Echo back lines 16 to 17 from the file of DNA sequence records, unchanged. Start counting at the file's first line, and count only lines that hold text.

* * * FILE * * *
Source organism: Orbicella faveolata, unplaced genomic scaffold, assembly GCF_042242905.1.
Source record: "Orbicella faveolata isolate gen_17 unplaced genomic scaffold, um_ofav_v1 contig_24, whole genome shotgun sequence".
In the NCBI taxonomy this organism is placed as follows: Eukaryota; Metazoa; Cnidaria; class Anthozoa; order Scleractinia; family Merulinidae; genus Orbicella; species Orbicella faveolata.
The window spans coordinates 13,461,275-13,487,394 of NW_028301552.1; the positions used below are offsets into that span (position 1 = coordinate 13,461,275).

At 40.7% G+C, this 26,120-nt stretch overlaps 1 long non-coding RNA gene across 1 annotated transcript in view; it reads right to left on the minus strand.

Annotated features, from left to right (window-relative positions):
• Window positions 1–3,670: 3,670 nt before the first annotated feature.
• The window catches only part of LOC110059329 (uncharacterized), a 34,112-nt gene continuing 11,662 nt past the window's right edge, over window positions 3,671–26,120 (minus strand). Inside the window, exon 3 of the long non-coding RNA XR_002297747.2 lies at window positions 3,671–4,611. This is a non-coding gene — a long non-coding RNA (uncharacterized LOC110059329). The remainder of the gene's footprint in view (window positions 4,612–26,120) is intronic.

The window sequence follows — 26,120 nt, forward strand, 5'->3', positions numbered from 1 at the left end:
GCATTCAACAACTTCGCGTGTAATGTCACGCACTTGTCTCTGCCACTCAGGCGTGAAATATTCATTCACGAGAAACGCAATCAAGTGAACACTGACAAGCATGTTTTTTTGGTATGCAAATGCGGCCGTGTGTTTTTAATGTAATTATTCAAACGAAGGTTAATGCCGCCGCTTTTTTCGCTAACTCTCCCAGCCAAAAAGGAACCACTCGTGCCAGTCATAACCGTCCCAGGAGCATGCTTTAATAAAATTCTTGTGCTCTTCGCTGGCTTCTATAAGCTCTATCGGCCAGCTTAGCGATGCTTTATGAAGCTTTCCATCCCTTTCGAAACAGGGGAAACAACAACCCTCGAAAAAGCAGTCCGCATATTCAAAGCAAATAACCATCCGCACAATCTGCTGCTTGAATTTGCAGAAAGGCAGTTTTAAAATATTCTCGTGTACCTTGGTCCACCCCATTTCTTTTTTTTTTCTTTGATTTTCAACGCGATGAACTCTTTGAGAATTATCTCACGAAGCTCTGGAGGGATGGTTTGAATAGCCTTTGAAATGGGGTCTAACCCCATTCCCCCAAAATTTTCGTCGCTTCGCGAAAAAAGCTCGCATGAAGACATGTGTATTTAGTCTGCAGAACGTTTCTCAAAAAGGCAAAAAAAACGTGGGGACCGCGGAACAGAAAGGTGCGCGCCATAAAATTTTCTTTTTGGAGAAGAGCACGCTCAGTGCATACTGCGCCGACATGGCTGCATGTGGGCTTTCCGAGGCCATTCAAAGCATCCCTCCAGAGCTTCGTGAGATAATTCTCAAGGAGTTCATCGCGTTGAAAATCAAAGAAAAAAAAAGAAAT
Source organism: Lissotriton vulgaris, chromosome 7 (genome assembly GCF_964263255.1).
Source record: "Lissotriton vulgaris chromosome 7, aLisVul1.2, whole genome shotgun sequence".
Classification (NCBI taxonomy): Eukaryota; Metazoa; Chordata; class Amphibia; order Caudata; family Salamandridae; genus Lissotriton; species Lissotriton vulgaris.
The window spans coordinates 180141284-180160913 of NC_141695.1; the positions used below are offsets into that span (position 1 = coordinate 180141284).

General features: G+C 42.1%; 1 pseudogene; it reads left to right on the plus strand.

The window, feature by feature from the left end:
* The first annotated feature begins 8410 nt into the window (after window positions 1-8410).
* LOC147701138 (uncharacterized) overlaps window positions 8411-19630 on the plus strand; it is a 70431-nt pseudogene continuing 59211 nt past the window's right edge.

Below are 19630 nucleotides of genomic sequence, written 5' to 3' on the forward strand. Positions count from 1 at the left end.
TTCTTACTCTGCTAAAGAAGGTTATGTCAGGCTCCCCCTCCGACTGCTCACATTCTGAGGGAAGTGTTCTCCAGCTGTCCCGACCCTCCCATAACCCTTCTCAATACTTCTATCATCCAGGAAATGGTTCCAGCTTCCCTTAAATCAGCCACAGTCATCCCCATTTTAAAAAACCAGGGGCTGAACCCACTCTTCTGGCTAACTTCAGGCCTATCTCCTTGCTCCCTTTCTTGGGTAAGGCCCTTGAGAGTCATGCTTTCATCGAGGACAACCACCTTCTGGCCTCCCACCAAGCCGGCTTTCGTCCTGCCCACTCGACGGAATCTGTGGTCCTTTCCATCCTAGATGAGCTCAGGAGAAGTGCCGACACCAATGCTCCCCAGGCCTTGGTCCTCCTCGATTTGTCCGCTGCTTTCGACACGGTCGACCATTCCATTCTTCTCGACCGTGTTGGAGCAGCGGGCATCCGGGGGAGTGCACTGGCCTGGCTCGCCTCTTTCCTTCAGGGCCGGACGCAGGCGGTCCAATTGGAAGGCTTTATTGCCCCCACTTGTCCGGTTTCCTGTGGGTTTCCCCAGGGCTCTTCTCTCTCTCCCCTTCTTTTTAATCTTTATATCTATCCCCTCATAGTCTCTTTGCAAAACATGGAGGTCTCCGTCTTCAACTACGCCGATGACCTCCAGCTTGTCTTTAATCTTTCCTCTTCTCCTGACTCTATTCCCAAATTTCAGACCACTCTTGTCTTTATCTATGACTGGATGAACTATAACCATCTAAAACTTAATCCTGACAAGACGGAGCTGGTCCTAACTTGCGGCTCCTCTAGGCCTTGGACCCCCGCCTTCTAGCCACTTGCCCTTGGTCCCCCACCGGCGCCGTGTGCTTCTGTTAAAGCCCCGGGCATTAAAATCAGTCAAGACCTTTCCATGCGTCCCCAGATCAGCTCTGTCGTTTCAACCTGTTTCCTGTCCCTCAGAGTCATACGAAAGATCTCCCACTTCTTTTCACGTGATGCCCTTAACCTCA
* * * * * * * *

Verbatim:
The window, feature by feature from the left end:
* The first annotated feature begins 8410 nt into the window (after window positions 1-8410).